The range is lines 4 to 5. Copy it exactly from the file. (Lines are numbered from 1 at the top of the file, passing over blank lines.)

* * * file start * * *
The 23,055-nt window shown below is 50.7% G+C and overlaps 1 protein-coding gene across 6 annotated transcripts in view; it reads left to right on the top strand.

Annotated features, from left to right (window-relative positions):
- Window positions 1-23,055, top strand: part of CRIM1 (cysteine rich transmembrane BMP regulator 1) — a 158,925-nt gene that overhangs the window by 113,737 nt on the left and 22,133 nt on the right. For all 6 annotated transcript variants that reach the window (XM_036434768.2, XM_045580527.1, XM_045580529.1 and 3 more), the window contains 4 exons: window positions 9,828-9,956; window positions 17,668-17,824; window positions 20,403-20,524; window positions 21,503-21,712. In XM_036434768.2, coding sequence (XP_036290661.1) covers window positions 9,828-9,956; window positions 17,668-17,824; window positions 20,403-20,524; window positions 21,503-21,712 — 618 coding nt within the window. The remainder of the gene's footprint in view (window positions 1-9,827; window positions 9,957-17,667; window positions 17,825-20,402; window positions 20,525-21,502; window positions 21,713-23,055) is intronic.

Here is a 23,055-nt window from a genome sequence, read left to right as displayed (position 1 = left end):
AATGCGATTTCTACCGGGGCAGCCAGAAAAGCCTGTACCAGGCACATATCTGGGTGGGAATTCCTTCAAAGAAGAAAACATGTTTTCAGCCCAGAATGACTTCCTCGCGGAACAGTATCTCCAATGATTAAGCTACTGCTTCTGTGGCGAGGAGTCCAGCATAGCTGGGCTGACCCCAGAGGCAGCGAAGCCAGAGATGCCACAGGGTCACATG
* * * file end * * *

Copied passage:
Here is a 23,055-nt window from a genome sequence, read left to right as displayed (position 1 = left end):
AATGCGATTTCTACCGGGGCAGCCAGAAAAGCCTGTACCAGGCACATATCTGGGTGGGAATTCCTTCAAAGAAGAAAACATGTTTTCAGCCCAGAATGACTTCCTCGCGGAACAGTATCTCCAATGATTAAGCTACTGCTTCTGTGGCGAGGAGTCCAGCATAGCTGGGCTGACCCCAGAGGCAGCGAAGCCAGAGATGCCACAGGGTCACATG